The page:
Sherief, FYI

Erlang for Procedural Programmers, Part II

Let’s continue what we started in Part I. We learned how to print some output once:

-module(hello).
-export([start/0]).

start() -> io:format("Hello world!~n").

Now let’s try doing it many times, and for doing anything multiple times we’ll need to work with lists. We’ve already used one in our export statement and in some of the code in Part I as start(X) -> io:format("X is ~w!~n", [X]). when we passed a list as an argument, but we never handled one ourselves so let’s change that. Let’s update the program to print a compile-time list:

-module(hello).
-export([start/0]).

start() -> 
    io:format("[ "),
    print([1, 2, 3, 4]).

print([Head | Tail]) -> io:format("~w, ", [Head]), print(Tail);
print([]) -> io:format("]~n ").

The print function handles lists the way functional languages do by recursively splitting them into a head and a tail and walking over the list this way. We detect reaching the end via pattern matching on [] and printing the terminator accordingly. Putting the code above in hello.erl and running it through the Erlang shell erl the output is this:

1> c(hello).
{ok,hello}
2> hello:start().
[ 1, 2, 3, 4, ]
 ok

Now let’s get rid of that trailing comma in the end - we’ll modify the print function and add a verion to match a list with exactly one item and print that without a trailing comma:

-module(hello).
-export([start/0]).

start() -> 
    io:format("[ "),
    print([1, 2, 3, 4]).

print([LastItem | []]) -> io:format("~w ]~n", [LastItem]);
print([Head | Tail]) -> io:format("~w, ", [Head]), print(Tail);
print([]) -> io:format("]~n ").

The output from this looks slightly better:

1> c(hello).
{ok,hello}
2> hello:start().
[ 1, 2, 3, 4 ]
ok

With this specific list we don’t actually need the third definition of print matching an empty list, but we’ll keep it there since we plan to extend the code to handle any lists, even empty ones. And to do that we’ll have to dynamically generate lists, which we’ll be doing using the seq/2 function in the lists module:

1> lists:seq(1, 4).
[1,2,3,4]

Let’s update our program to print the list from 1 to N:

-module(hello).
-export([start/1]).

start(N) -> 
    io:format("[ "),
    print(lists:seq(1, N)).

print([LastItem | []]) -> io:format("~w ]~n", [LastItem]);
print([Head | Tail]) -> io:format("~w, ", [Head]), print(Tail);
print([]) -> io:format("]~n ").

And try running it with a few values:

1> c(hello).                
{ok,hello}
2> hello:start(4).
[ 1, 2, 3, 4 ]
ok
3> hello:start(6).
[ 1, 2, 3, 4, 5, 6 ]
ok

While we can manually iterate over lists like this, Erlang has a lists:foreach/2 function where the first argument is a function and the second argument is a list, and it does exactly what it says on the can. Let’s change our program to print lists vertically using foreach:

-module(hello).
-export([start/1]).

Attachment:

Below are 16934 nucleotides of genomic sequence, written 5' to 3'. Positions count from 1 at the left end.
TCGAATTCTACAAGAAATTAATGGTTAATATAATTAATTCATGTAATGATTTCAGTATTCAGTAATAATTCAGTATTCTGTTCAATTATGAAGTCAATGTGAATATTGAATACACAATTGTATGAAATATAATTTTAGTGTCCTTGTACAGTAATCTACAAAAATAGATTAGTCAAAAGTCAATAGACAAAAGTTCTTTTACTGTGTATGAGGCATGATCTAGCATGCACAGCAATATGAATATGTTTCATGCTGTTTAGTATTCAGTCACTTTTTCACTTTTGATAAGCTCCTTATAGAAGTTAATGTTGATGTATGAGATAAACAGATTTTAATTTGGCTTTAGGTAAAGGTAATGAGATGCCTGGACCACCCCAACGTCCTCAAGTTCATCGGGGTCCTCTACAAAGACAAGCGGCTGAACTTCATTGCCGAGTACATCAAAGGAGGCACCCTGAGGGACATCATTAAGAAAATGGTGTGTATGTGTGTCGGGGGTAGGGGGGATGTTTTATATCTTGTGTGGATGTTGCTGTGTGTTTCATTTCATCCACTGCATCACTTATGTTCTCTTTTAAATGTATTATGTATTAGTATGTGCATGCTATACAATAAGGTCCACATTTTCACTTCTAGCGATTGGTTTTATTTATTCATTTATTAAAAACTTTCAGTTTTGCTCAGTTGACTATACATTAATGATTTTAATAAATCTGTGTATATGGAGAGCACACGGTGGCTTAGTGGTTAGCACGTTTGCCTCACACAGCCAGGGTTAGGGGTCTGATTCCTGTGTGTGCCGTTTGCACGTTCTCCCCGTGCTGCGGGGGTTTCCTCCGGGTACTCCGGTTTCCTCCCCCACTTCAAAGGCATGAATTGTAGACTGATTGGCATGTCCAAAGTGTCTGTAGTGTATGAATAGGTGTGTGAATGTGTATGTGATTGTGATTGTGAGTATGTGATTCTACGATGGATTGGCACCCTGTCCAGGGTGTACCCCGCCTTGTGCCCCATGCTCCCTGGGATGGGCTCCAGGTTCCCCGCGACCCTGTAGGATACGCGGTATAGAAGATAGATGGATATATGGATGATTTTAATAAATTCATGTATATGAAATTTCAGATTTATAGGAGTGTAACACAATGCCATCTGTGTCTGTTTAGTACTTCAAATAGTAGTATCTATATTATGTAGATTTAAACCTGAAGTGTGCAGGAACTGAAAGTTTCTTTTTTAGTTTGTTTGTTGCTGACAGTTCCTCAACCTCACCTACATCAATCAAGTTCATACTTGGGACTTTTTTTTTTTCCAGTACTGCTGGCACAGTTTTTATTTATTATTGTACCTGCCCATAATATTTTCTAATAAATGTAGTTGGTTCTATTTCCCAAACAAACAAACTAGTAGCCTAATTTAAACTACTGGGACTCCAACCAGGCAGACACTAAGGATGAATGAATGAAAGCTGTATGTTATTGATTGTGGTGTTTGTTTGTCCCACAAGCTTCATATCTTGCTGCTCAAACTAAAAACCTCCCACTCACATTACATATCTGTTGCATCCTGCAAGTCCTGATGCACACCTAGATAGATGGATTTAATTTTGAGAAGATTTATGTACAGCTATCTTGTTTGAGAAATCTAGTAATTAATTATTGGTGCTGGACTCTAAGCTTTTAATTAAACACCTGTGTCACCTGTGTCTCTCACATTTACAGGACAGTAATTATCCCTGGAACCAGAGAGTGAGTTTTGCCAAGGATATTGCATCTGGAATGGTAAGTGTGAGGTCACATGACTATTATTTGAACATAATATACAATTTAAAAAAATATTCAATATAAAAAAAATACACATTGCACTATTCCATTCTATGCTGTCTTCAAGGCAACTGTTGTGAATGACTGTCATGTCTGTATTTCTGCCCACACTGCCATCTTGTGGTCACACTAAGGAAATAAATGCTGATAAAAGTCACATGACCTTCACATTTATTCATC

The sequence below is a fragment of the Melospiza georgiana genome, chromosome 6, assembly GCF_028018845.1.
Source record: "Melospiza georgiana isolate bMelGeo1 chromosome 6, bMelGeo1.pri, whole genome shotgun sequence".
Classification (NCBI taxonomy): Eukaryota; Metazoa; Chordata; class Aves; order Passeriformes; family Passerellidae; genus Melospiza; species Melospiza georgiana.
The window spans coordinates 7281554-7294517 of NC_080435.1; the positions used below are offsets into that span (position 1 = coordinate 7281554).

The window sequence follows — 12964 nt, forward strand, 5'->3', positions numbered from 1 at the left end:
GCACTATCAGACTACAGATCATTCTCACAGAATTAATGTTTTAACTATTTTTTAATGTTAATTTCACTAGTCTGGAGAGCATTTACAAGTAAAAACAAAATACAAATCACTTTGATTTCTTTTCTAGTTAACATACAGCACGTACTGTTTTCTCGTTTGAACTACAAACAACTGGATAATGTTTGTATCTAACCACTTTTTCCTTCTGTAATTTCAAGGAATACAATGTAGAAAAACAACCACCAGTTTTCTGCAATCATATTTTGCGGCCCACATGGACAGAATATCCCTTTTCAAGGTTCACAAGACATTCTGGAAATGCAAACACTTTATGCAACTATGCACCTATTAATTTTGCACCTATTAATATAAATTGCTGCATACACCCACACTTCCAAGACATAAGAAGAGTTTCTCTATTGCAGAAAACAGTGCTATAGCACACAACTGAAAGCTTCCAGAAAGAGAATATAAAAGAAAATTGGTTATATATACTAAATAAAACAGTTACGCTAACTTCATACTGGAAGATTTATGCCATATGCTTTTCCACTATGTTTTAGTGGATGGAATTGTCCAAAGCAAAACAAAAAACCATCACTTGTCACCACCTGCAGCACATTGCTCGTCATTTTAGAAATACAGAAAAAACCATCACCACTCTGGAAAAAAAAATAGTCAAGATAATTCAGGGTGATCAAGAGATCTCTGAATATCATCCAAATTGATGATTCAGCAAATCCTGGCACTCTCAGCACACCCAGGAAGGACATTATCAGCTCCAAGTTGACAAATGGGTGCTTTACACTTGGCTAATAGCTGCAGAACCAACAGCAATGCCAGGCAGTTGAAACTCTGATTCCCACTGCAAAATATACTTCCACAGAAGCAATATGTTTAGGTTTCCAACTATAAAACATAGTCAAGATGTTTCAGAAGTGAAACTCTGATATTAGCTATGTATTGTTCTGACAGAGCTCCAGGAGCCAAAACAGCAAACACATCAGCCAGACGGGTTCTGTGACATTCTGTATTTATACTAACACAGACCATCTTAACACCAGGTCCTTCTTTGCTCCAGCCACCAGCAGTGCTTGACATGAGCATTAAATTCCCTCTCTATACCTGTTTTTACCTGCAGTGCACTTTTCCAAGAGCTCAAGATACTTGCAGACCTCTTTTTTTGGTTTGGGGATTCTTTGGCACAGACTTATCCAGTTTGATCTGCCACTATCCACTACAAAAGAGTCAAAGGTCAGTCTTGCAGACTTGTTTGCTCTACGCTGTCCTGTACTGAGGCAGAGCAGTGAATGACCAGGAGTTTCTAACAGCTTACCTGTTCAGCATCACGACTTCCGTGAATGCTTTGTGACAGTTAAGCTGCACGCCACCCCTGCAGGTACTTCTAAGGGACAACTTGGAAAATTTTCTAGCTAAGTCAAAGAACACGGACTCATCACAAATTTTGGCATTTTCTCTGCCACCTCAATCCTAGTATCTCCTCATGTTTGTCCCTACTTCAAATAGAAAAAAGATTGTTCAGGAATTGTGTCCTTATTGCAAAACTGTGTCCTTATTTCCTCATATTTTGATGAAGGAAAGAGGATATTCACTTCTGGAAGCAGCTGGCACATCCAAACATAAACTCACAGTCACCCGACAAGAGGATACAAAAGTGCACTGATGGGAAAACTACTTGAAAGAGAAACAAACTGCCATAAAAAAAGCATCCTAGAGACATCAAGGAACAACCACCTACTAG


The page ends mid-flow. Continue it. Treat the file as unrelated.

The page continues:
start(N) -> 
    io:format("[~n"),
    lists:foreach(fun print_element/1, lists:seq(1, N)),
    io:format("]~n").

print_element(Element) -> io:format("~w~n", [Element]).

Note the syntax being fun [name/arity]. Compiling and running this produces the following output:

1> c(hello).
{ok,hello}
2> hello:start(3).
[
1
2
3
]
ok

We can also do this with funs, which you can think of as Erlang’s lambdas. The syntax is fun([argument list]) -> [statements] end. Rewriting the code to use funs yields this:

-module(hello).
-export([start/1]).

start(N) -> 
    io:format("[~n"),
    lists:foreach(fun(Element) -> io:format("~w~n", [Element]) end, lists:seq(1, N)),
    io:format("]~n").

And the output is the same:

49> c(hello).
{ok,hello}
50> hello:start(3).
[
1
2
3
]
ok

Lastly, let’s dip our toes into concurrency. Erlang has the concept of processes, which are internal to the Erlang VM and so do not map 1:1 to operating system processes - they are much lighter weight, you can have many thousands of them, and context switching is cheap. They also share no data and communication happens mostly via argument passing on creation and message passing during runtime. Processes are spawned using the intuitively named spawn function, so let’s do just that:

-module(hello).
-export([start/0]).

start() -> 
    spawn(fun () -> io:format("Hello from spawned process~n") end),
    io:format("Hello from spawner process~n").

The output in my case was

1> c(hello).
{ok,hello}
2> hello:start().
Hello from spawner process
Hello from spawned process
ok

But as with any parallel process, the ordering isn’t deterministic so YMMV. Let’s extend this to create N processes that print their own process index M times:

-module(hello).
-export([start/2]).

start(N, M) -> 
    io:format("Beginning to spawn...~n"),
    lists:foreach(fun (Index) -> create_child(Index, M) end, lists:seq(1, N)),
    io:format("Spawning done.~n").

create_child(ChildIndex, Count) -> spawn(fun () -> child_main(ChildIndex, Count) end).

child_main(ChildIndex, Count) -> 
    lists:foreach(fun (Iteration) -> io:format("Child ~w | Iteration ~w ~n", [ChildIndex, Iteration]) end, lists:seq(1, Count)).

Here’s the output from my run:

1> c(hello).
{ok,hello}
2> hello:start(3, 4).
Beginning to spawn...
Spawning done.
Child 1 | Iteration 1 
Child 2 | Iteration 1 
Child 3 | Iteration 1 
Child 1 | Iteration 2 
Child 2 | Iteration 2 
Child 3 | Iteration 2 
ok
Child 1 | Iteration 3 
Child 2 | Iteration 3 
Child 3 | Iteration 3 
Child 1 | Iteration 4 
Child 2 | Iteration 4 
Child 3 | Iteration 4 

I’ll conclude Part II at this point - in Part III I’ll use the primitives described so far to write an actual server application: solving the C10k problem.